Today, Texas Made Films works with San Antonio local film talent to educate young ones and produce films that make their community proud. Last I heard from them, they were in production of their first feature as well.
I personally hope to help establish programs like ours all over the world. I believe it’s a perfect system and it helps communities, business, and provides a creative outlet to show culture. I’ve seen what happens to kids that don’t find passion early on, especially in small communities like Kauai. Film-making builds massive amounts of character, confidence, professionalism and teamwork. Gaining these traits early in life opens the heavens to massive lifelong blessings. I know it has for me.
What would you say to kids/students who want to work in the film industry as adults?
I would say try it! I can’t tell you how many times people assumed that you needed a collage degree to even be a production assistant (the entry level position of the industry). All it really takes is good people skills, a insatiable appetite for knowledge, a work ethic the size of a mountain, and passion as deep as the ocean. Everyone has expectations about what it’s like to work for movies but nothing prepares you for the reality and grand expansiveness of the craft. People from pretty much any background can have a place on a movie set or in the post and pre-production phases. You can cook? Join craft services. You like plants? Be a greens- person. Film works like its own micro civilization with an answer to virtually everything.
So try it! Throw your name into a production email that you get from a friend in the industry or from a paid production database service called Production Weekly. You get on, do what you’re told, don’t be afraid to make mistakes as long as you learn quickly, always ask questions, and always admit when you don’t know how to do something.
If you survive your first production and you go home each night with a mental high and a sense of accomplishment, then maybe the industry is right for you.
The days are long (between 10 to 12 hours), the work can be extremely hard, and finding consistent work can leave you in scary financial hardships, but it’s insanely exciting. What other job has people whose only job is to walk around and pass out delicious, carefully made snacks to you while you’re working?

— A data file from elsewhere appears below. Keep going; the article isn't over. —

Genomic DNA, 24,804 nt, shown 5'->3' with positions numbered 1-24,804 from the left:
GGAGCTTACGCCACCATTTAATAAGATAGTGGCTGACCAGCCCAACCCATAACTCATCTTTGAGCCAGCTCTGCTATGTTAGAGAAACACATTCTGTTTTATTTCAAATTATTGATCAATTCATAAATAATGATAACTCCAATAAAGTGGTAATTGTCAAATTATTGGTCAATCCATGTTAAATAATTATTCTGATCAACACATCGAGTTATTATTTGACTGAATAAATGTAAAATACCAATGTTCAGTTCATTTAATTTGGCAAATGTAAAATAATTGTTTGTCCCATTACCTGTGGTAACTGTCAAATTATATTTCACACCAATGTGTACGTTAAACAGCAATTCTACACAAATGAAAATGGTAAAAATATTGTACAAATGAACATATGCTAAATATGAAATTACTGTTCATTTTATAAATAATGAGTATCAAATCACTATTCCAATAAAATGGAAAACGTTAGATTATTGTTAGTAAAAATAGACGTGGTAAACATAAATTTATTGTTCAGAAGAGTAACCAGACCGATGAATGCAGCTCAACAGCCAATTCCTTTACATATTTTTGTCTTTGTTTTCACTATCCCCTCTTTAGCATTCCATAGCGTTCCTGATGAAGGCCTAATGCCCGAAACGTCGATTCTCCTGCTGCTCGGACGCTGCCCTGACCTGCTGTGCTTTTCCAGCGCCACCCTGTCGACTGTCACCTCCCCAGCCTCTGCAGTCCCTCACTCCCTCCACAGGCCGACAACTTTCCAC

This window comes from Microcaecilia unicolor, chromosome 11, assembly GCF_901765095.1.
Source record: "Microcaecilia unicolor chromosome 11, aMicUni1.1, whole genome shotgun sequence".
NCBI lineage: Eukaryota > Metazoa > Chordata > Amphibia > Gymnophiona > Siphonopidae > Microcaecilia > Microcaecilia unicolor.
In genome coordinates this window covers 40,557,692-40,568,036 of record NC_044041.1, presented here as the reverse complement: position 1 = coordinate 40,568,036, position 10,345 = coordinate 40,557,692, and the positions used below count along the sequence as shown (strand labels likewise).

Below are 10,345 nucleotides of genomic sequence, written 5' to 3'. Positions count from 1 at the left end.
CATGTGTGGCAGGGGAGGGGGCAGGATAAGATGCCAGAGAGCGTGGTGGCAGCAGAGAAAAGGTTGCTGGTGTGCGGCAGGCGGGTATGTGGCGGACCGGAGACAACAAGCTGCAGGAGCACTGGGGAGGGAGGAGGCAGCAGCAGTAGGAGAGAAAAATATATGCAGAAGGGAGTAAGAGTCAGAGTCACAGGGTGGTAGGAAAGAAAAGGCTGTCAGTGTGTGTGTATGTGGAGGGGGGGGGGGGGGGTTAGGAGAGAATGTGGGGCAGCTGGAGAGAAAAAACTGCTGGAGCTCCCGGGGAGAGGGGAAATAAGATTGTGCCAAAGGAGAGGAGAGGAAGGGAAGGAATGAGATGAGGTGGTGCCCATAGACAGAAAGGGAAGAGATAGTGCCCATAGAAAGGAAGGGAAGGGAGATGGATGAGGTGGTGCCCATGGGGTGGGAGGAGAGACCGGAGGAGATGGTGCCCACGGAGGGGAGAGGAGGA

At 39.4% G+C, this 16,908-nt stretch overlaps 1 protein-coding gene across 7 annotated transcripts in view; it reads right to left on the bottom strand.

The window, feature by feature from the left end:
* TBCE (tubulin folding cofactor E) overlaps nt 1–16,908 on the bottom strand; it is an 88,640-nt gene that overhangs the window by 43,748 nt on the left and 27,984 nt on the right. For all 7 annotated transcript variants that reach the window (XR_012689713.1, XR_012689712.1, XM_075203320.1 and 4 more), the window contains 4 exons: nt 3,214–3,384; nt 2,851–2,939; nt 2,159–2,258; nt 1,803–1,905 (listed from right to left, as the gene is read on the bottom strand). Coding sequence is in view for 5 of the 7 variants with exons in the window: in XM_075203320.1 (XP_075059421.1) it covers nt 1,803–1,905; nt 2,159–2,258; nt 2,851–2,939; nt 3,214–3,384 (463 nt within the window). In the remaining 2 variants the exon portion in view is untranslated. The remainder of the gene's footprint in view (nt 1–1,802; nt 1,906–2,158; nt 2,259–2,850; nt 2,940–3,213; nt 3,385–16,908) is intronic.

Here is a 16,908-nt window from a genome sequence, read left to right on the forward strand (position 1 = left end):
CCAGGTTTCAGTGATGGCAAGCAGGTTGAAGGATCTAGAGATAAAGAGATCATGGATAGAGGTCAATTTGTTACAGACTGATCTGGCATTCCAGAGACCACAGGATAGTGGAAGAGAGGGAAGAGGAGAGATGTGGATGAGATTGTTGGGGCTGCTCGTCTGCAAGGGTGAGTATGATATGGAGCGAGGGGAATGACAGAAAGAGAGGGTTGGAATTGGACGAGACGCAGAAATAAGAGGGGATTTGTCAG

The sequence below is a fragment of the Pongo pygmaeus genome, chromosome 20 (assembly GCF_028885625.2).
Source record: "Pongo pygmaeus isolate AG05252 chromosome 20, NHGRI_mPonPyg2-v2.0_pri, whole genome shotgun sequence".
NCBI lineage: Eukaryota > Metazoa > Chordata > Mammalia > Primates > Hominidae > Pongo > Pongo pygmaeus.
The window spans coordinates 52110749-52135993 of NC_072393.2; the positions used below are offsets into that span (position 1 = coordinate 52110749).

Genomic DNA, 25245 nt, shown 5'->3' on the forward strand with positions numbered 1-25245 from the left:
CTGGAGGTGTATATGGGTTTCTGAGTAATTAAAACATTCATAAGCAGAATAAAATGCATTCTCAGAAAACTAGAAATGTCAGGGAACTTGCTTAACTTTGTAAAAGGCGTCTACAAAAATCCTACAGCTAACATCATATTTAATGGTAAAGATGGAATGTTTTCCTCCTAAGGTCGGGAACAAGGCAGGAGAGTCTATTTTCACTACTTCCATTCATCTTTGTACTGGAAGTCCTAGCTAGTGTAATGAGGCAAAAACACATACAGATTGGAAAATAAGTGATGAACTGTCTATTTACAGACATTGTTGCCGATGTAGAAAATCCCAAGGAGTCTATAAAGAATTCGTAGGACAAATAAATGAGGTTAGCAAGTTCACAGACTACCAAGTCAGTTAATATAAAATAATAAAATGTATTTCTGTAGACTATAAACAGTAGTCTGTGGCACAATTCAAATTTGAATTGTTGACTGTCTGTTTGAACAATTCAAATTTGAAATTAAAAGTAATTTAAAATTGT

Another big piece of advice is to find your niche early. Watch what everyone does and decide what you want to invest yourself in. God forbid you stay a PA forever. Pick a trade, learn your craft, then decide to be excellent in with your work. If you’re a camera assistant, aim to be the best camera assistant you know. By your works, they will know you.
If you truly want in on this business, you would quit all other jobs. You can’t progress in entertainment unless it’s all you do. If you have a day job, it will only get in your way when industry work sporadically pops out when you least expect it. All this last year in LA, I made it a point to literally live on the earnings of my craft. The more you work and the more butt you kick, the more likely you’ll get called back.
Who are some actors and film industry folks you’d like to work with?
Funny enough, I honestly don’t care about who the talent is. Sure, it’s great to watch the Rock or whatever but most of the time you’re too busy to even care. At the very least, I’d like the actor to be respectful to people. I’ve met tons of difficult or flat-out rude talent. Don’t get me started on Logan Paul. At the very best, it’s cool to have talent who just chills out with you at lunch or whatever, who asks your name and remembers it.
Not that any of that matters. It’s not their job to be cool to everyone, and it’s definitely not your job to get buddy-buddy with while they’re trying to compose their character. The people I truly look up to on set are the department heads and other higher-ups. They have a massive wealth of knowledge and, for the most part, produce their art with the highest level of professionalism and heart. Definitely my true heroes.
How has being from Kauai inspired you?
I’m lucky to be from Kauai because of the spirit that it ingrains in you. Out here, aloha is the way of life. It comes naturally to want to give without expecting to receive. It becomes a big rat race most times in LA. A city of 18 million people makes for an ocean of faces often seen but seldom witnessed. I felt this island vibe travel with me as I crossed the country and saw my little slice of the world.
Everywhere I went I found myself leaving a bit of aloha like seeds in fertile soil. I never forgot the power of a shaka or the warmth that comes from a friendly hug. I found it very easy to break down social barriers with people in the Mainland. I’ve hosted get-togethers with crew members on off days where we would go out and throw a bonfire on Dockweiler Beach or throw a spontaneous apartment building party where everyone meets their neighbors for the first time. At the end of the day, all I know is I am happy and that’s all you really need in life.
Jessica Else, staff writer, can be reached at 245-0452 or at firstname.lastname@example.org